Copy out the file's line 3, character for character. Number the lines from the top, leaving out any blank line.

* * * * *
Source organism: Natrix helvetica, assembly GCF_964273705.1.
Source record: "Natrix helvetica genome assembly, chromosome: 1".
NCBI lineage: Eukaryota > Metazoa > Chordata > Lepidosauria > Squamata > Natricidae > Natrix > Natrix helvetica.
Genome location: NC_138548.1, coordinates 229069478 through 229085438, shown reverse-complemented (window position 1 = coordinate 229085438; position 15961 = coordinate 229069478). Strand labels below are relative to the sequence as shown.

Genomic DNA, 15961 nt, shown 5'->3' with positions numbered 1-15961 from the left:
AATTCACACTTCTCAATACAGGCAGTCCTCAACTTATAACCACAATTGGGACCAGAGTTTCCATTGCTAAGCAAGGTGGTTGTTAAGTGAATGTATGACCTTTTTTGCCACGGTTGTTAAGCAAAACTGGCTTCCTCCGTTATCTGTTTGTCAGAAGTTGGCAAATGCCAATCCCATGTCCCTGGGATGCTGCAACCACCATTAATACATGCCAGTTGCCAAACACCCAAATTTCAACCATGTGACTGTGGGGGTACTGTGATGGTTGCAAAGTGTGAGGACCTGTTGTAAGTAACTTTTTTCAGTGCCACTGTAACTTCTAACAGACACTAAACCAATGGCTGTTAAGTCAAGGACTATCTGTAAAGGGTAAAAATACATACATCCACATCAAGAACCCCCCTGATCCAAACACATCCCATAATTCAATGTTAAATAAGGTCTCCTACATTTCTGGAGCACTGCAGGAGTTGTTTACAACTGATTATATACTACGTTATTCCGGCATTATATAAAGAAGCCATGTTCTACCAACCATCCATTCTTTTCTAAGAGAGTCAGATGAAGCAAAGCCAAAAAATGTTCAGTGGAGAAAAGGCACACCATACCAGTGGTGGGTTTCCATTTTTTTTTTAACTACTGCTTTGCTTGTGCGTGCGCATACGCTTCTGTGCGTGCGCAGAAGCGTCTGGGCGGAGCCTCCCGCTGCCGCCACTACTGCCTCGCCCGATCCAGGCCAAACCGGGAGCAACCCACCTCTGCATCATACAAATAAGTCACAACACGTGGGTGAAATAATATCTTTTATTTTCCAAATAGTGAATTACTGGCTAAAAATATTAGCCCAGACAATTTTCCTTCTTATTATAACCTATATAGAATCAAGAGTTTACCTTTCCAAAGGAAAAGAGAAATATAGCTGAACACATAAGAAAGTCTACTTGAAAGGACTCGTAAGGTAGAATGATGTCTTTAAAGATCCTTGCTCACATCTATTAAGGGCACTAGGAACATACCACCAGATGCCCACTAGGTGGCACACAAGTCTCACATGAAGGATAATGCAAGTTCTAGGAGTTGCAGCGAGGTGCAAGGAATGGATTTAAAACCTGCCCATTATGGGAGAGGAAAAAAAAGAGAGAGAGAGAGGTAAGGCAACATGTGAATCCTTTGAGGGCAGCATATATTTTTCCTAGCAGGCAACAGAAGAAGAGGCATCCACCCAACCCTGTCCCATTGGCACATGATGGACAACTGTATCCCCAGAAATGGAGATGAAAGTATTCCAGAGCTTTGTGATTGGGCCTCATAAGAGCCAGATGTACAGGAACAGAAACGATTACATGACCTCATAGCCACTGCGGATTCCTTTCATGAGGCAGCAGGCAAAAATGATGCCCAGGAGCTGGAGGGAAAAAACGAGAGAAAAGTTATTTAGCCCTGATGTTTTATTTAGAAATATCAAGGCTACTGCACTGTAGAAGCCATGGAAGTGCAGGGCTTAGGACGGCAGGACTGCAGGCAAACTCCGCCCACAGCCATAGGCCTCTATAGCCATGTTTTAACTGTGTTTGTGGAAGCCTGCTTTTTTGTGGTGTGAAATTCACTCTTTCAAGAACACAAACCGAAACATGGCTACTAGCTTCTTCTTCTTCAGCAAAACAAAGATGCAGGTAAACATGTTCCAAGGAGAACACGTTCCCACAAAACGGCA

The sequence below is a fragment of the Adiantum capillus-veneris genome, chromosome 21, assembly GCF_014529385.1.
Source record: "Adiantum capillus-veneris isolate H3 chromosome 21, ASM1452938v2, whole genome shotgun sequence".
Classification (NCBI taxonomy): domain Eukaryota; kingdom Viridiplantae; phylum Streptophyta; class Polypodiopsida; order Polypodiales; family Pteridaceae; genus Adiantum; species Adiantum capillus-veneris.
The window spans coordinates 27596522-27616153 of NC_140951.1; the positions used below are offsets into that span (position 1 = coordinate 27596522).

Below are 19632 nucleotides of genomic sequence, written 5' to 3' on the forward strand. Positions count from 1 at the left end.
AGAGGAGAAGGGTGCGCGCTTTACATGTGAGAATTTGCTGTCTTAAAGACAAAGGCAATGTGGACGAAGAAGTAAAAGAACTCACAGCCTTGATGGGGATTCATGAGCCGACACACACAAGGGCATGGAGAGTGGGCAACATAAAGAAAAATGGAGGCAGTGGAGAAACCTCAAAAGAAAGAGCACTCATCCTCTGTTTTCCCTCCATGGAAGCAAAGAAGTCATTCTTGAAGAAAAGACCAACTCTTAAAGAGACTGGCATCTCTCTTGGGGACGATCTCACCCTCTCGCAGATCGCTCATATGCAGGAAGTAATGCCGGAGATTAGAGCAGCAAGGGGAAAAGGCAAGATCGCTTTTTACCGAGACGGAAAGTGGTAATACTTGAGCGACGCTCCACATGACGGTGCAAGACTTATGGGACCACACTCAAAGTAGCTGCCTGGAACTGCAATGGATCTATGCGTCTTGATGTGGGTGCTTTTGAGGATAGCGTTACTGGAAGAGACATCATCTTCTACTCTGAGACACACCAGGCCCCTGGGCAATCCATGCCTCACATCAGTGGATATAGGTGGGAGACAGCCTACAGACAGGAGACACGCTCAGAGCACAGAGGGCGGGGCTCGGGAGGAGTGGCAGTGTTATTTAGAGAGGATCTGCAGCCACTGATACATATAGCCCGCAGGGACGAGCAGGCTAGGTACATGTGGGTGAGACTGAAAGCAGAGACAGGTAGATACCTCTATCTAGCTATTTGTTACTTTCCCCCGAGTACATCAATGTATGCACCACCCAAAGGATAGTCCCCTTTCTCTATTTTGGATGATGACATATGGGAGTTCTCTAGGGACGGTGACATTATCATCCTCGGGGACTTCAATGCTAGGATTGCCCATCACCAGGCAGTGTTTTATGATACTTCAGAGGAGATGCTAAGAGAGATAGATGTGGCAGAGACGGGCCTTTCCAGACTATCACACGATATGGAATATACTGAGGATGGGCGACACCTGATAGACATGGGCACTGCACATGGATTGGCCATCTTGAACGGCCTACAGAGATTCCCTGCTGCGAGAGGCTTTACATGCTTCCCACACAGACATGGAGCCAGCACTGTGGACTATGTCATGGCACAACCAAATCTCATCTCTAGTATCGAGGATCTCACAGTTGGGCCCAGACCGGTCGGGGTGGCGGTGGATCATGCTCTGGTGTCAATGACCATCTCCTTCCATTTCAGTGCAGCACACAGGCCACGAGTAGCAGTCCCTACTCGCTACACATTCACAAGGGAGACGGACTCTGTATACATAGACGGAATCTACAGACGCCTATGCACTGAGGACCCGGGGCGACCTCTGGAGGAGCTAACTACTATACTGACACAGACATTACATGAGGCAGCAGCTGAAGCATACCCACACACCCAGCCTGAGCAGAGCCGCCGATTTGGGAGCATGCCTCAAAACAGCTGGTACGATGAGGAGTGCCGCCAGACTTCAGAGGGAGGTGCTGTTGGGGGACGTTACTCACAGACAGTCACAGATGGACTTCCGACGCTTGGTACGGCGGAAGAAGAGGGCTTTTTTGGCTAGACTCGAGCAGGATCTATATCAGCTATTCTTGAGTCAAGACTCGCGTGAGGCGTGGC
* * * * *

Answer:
NCBI lineage: Eukaryota > Metazoa > Chordata > Lepidosauria > Squamata > Natricidae > Natrix > Natrix helvetica.